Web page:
Cambridge's leading amateur theatre production company

Established 1981

The Lady in the Van
by Alan Bennett  directed by Richard Peoples

The ADC Theatre, Cambridge, March 2009

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Two Reviews of the The Lady in the Van
by Mandy Morton & Julie Petrucci

'The Lady in the Van' is on at the ADC Theatre in Cambridge this week, and we were treated to a little bit from this on last week's programme.  Penned by Alan Bennett, the short story is basically that a rather strange lady called Miss Shepherd turned up on his doorstep - perhaps to overwinter a little, and ended up staying for fifteen years.
 
First of all, it is an extraordinary play.  I think it is a lovely piece of theatre - a really entertaining evening, but it is a really difficult thing to do, partly because you have got to have two people on stage capable of playing Alan Bennett - for goodness sake - which is not at all easy.  David Foyle and Barry Brown were absolutely splendid; they really were flawless from start to finish.

Also it is a play that has a huge range of emotions and tones to it.  It is very funny, and the comedy is delivered beautifully timed by Bawds.  But it has a deep and quite dark serious side to it as well, as Alan Bennett and his relationship with this odd woman, who he knows so little about, deepens, and he tries to find out about her.  So you have got to convey all that, you have got to get the laughs, but you have got to do the seriousness.  Rosemary Eason played Miss Shepherd.  It is a whale of a part, it is a huge part, and I thought she was just fabulous.
 
I have to say that the other leading actor on stage was the van!  The van was good.  The van underwent a couple of colour changes and its inside and its outside are both key parts.  There are some scenes that are done in the van where Miss Shepherd is staying on stage all the time which are very funny.  And what an amazing thing to do!  We were hearing last week about how it was not a very big garden and Alan Bennett was practically living with this woman for fifteen years, and his mother at some point as well.  It is an extraordinarily generous thing that he did.

It is a very cleverly constructed play as you would expect from Alan Bennett really because the reason there are two Alan Bennetts on stage are that it gives them a chance - one to narrate and one to be in the scenes, but also to talk about the morality, if you like, of about writing about this woman - about using her life as material for a play and a book and all that sort of thing.  And it is really really; it switches so quickly.  Although it is a big cast the focus on those three characters is quite intense.

Of course, we actually so rarely send a bouquet to those people who are in the wardrobe department but if you go along to see this show you will realise why we have got to shout from the rafters 'Well Done' to the wardrobe department in this particular one because of Miss Shepherd's costumes.  Judy Hanson and Julie Maclean came out with some fabulous accessories for her.  Obviously as I have said the thing about her is this filthy mac she never washes.  She is a very layered woman and they are all as filthy as each other, although mercifully they did not do it so authentically that you could smell it from Row D you could imagine that you could smell it from Row D!  The socks and slippers, the hats and scarves, I thought were wonderful and I take my hat off to them (if you will pardon the pun) for providing these accessories because it was an added note of humour.  Miss Shepherd, although she was filthy, it would have been easy just to content ourselves with one outfit.  She did at least change her socks and I thought it was a brilliant touch of humour. Well done Bawds!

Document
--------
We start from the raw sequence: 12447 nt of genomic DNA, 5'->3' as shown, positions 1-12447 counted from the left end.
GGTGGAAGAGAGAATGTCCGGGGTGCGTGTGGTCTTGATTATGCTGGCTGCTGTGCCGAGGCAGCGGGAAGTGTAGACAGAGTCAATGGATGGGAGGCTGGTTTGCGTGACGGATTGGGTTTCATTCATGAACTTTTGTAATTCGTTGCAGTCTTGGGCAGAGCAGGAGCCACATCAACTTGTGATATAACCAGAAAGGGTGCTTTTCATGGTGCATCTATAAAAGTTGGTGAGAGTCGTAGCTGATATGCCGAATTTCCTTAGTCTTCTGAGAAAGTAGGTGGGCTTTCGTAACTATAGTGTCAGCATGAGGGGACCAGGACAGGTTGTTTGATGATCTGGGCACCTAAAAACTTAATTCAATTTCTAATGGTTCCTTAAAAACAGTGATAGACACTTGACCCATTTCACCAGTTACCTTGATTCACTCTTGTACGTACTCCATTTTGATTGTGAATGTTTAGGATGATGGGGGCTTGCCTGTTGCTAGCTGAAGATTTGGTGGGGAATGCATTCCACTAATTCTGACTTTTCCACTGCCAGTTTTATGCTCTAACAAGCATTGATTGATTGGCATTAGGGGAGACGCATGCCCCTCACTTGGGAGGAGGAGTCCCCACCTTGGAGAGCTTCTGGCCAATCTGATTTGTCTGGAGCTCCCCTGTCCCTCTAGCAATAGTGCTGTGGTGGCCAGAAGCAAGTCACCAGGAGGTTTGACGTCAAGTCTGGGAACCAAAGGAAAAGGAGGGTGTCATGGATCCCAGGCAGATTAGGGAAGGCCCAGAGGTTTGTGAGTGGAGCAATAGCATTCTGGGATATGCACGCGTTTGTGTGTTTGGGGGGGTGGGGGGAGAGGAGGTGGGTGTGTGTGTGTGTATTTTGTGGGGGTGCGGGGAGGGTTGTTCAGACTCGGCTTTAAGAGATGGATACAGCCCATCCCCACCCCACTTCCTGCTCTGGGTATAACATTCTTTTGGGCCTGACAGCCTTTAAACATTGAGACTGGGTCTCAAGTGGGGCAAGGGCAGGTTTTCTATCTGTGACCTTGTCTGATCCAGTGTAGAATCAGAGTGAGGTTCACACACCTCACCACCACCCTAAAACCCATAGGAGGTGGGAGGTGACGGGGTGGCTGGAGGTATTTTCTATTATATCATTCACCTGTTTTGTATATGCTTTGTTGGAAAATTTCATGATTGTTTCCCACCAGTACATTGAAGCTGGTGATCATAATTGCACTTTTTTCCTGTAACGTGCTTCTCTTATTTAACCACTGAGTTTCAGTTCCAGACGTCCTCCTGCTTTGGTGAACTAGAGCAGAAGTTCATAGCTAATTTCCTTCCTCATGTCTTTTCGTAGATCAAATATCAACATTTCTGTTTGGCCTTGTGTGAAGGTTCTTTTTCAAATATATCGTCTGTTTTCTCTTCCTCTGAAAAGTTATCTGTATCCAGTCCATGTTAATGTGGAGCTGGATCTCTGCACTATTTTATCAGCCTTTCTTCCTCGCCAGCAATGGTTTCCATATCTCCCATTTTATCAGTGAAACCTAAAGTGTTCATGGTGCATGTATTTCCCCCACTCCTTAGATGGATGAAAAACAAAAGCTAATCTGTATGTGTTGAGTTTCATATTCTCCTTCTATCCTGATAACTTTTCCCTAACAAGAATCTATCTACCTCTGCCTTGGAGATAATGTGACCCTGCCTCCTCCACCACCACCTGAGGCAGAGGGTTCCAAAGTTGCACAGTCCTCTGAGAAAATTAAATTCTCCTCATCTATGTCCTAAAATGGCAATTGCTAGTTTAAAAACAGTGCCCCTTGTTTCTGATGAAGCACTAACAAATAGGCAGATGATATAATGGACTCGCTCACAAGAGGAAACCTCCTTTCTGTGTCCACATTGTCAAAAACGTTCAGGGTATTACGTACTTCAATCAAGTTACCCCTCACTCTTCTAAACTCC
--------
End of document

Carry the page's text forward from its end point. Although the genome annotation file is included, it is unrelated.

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Not everyone could cope with an eccentric old lady living in a battered van in the drive of their home for fifteen years but that is what writer Alan Bennett did: and he documents his very odd long-term relationship with 'Miss Shepherd' and the frustrating and hilarious encounters with neighbours, doctors and the social services in his diaries.  Bennett has now turned these anecdotal diary notes into a stage play which I didn't feel worked as well as I had heard it did.   It is probably sacrilegious of me given the great esteem in which Alan Bennett is held by people, myself included, to say it but I personally feel the play is wordy, at times repetitive, and definitely over-long.

The evening was saved for me by the way Bawds met the challenge of this play: which they did marvellously well.  They provided a visually stunning set with a mesmerising backcloth (painted by students of Anglia Ruskin University's theatre design course) and a fantastically believable van which even changed colour! (courtesy of Tony Broscomb and the Penguin Club). The lighting, sound and props were excellent and costumes just right.
Under Richard People's firm directorial hand the acting was beyond reproach.

Barry Brown and David Foyle as the two Alans were totally believable and, much of the time, worked as one.  In fact Barry Brown gave such a realistic impersonation of Bennett's voice it was quite spooky.  Rosemary Eason was a stunning success as Miss Shepherd: the thought which had gone in to the characterisation and clothing (especially the hats and socks) was impressive.

The ten other very minor roles were played with confidence by good strong actors adding to the overall strength of the acting.  Whilst there was much to commend from the production point of view sadly, for me, the play itself did not live up to expectations.